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Paper of the month

Negative Regulation of Autophagy by Sulfide is Independent of Reactive Oxygen Species


A.M. Laureano-Marín, I. Moreno, L.C. Romero, C. Gotor Plant Physiology 2016, Vol. 171, 1378-1391. DOI: 10.1104/pp.16.00110

Accumulating experimental evidence in mammalian, and recently plant, systems has led to a change in our understanding of the role played by hydrogen sulfide in life processes. In plants, hydrogensulfide mitigates stress and regulates important plant processes such as photosynthesis, stomatal movement, and autophagy, although the underlying mechanism is not well known.

In this study, we provide new experimental evidence that, together withour previous findings, demonstrates the role of hydrogen sulfide in regulating autophagy. We used green fluorescent protein fluorescence associated with autophagic bodiesand immunoblot analysis of the ATG8 protein to show that sulfide (and no other molecules such as sulfur-containing moleculesor ammonium) was able to inhibit the autophagy induced in Arabidopsis (Arabidopsis thaliana) roots under nitrogen deprivation.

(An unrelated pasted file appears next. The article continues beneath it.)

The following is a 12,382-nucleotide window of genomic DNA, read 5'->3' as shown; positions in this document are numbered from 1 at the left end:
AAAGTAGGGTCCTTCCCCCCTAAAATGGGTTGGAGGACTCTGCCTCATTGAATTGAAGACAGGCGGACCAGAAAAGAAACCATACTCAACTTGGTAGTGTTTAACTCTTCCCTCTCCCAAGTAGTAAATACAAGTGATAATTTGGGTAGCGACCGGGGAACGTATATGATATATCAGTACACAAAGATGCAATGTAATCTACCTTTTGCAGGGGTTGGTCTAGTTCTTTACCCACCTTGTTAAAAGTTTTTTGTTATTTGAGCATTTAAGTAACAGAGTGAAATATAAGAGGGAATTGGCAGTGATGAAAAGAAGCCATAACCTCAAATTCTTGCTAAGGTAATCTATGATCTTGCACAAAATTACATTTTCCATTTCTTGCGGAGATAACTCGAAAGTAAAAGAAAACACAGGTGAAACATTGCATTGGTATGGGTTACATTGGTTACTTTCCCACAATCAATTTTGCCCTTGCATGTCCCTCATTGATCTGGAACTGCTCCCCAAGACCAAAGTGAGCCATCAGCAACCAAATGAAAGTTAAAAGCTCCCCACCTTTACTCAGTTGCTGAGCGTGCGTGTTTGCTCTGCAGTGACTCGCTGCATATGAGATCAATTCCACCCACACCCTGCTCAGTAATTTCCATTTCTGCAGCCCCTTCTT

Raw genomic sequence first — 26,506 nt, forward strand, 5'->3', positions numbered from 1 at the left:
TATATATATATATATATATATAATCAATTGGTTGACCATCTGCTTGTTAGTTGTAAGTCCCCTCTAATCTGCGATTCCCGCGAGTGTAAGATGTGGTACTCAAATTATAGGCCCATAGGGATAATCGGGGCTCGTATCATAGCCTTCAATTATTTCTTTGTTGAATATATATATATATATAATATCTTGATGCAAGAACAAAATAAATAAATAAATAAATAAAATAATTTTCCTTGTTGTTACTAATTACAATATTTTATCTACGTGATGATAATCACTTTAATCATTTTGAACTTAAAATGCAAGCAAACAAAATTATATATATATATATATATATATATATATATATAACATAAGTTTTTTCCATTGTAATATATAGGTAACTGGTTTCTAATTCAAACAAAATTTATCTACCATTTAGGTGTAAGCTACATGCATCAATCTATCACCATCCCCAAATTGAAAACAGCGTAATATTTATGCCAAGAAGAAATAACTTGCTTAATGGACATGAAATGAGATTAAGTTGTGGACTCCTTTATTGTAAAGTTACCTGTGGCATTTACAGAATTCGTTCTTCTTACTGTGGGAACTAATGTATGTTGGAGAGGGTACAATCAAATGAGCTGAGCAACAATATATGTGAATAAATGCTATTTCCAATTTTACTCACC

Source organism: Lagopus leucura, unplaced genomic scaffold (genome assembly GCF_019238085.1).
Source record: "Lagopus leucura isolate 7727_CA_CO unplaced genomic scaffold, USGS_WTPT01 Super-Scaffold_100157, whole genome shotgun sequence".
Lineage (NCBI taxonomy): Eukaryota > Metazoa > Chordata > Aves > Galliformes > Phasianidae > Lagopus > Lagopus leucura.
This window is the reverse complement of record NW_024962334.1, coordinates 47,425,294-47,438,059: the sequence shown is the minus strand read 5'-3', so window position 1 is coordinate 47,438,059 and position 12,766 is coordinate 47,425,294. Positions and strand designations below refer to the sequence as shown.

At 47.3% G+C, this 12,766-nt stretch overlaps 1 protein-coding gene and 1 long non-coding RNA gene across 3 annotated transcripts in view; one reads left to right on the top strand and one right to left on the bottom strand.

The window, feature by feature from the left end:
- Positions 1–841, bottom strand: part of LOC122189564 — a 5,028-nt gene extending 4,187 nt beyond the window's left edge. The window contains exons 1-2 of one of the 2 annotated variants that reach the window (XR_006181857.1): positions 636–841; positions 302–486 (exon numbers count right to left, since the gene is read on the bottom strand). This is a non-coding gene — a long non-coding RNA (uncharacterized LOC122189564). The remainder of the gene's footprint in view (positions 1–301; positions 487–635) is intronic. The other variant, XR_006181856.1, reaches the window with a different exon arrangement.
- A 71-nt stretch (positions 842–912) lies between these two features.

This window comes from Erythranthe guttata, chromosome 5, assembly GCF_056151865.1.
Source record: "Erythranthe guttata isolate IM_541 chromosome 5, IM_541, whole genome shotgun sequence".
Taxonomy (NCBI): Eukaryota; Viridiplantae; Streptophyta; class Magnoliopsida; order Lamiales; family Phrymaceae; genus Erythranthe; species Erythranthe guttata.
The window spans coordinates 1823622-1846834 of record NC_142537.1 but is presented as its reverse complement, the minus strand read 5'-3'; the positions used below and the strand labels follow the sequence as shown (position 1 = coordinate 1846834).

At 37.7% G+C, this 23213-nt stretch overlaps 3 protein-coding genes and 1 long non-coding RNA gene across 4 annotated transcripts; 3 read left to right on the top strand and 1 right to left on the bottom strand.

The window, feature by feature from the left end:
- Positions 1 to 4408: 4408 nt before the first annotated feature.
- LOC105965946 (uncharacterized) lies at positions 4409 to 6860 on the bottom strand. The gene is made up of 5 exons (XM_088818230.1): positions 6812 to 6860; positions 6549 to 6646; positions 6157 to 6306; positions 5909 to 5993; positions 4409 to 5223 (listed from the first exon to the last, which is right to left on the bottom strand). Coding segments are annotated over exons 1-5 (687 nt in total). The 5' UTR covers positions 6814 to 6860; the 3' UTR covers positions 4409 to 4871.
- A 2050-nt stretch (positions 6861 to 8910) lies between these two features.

Our results showed that sulfide was unable to scavenge reactive oxygen species generated by nitrogen limitation, in contrast towell-established reducers. In addition, reducers were unable to inhibit the accumulation of autophagic bodies and ATG8 protein forms to the same extent as sulfide. Therefore, we conclude that sulfide represses autophagy via a mechanism that is independent of redox conditions.